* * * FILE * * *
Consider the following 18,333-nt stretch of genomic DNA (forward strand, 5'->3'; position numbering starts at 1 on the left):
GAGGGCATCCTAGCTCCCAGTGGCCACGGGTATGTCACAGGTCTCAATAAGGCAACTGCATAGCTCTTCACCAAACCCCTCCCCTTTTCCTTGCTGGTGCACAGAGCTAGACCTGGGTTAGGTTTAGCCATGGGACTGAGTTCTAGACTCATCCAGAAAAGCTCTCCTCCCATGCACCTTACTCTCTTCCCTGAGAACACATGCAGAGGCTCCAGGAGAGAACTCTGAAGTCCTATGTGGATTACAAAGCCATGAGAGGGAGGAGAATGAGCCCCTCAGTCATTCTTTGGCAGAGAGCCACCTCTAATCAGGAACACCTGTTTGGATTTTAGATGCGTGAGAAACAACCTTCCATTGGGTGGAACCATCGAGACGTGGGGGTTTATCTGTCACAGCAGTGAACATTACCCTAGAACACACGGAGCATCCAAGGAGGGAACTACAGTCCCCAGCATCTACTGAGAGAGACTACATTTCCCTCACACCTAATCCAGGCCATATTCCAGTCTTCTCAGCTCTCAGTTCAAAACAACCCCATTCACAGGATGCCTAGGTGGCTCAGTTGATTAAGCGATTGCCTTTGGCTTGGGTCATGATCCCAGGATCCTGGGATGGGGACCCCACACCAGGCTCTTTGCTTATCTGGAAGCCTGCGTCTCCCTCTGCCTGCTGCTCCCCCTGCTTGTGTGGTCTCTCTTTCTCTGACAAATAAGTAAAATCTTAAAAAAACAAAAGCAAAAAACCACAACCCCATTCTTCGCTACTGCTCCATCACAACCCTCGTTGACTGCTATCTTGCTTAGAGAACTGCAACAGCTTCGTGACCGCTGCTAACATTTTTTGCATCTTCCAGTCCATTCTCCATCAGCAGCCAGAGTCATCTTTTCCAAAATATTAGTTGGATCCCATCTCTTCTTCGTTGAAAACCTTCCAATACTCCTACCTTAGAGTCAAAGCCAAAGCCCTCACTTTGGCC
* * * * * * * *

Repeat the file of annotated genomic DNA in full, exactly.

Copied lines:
Consider the following 18,333-nt stretch of genomic DNA (forward strand, 5'->3'; position numbering starts at 1 on the left):
GAGGGCATCCTAGCTCCCAGTGGCCACGGGTATGTCACAGGTCTCAATAAGGCAACTGCATAGCTCTTCACCAAACCCCTCCCCTTTTCCTTGCTGGTGCACAGAGCTAGACCTGGGTTAGGTTTAGCCATGGGACTGAGTTCTAGACTCATCCAGAAAAGCTCTCCTCCCATGCACCTTACTCTCTTCCCTGAGAACACATGCAGAGGCTCCAGGAGAGAACTCTGAAGTCCTATGTGGATTACAAAGCCATGAGAGGGAGGAGAATGAGCCCCTCAGTCATTCTTTGGCAGAGAGCCACCTCTAATCAGGAACACCTGTTTGGATTTTAGATGCGTGAGAAACAACCTTCCATTGGGTGGAACCATCGAGACGTGGGGGTTTATCTGTCACAGCAGTGAACATTACCCTAGAACACACGGAGCATCCAAGGAGGGAACTACAGTCCCCAGCATCTACTGAGAGAGACTACATTTCCCTCACACCTAATCCAGGCCATATTCCAGTCTTCTCAGCTCTCAGTTCAAAACAACCCCATTCACAGGATGCCTAGGTGGCTCAGTTGATTAAGCGATTGCCTTTGGCTTGGGTCATGATCCCAGGATCCTGGGATGGGGACCCCACACCAGGCTCTTTGCTTATCTGGAAGCCTGCGTCTCCCTCTGCCTGCTGCTCCCCCTGCTTGTGTGGTCTCTCTTTCTCTGACAAATAAGTAAAATCTTAAAAAAACAAAAGCAAAAAACCACAACCCCATTCTTCGCTACTGCTCCATCACAACCCTCGTTGACTGCTATCTTGCTTAGAGAACTGCAACAGCTTCGTGACCGCTGCTAACATTTTTTGCATCTTCCAGTCCATTCTCCATCAGCAGCCAGAGTCATCTTTTCCAAAATATTAGTTGGATCCCATCTCTTCTTCGTTGAAAACCTTCCAATACTCCTACCTTAGAGTCAAAGCCAAAGCCCTCACTTTGGCC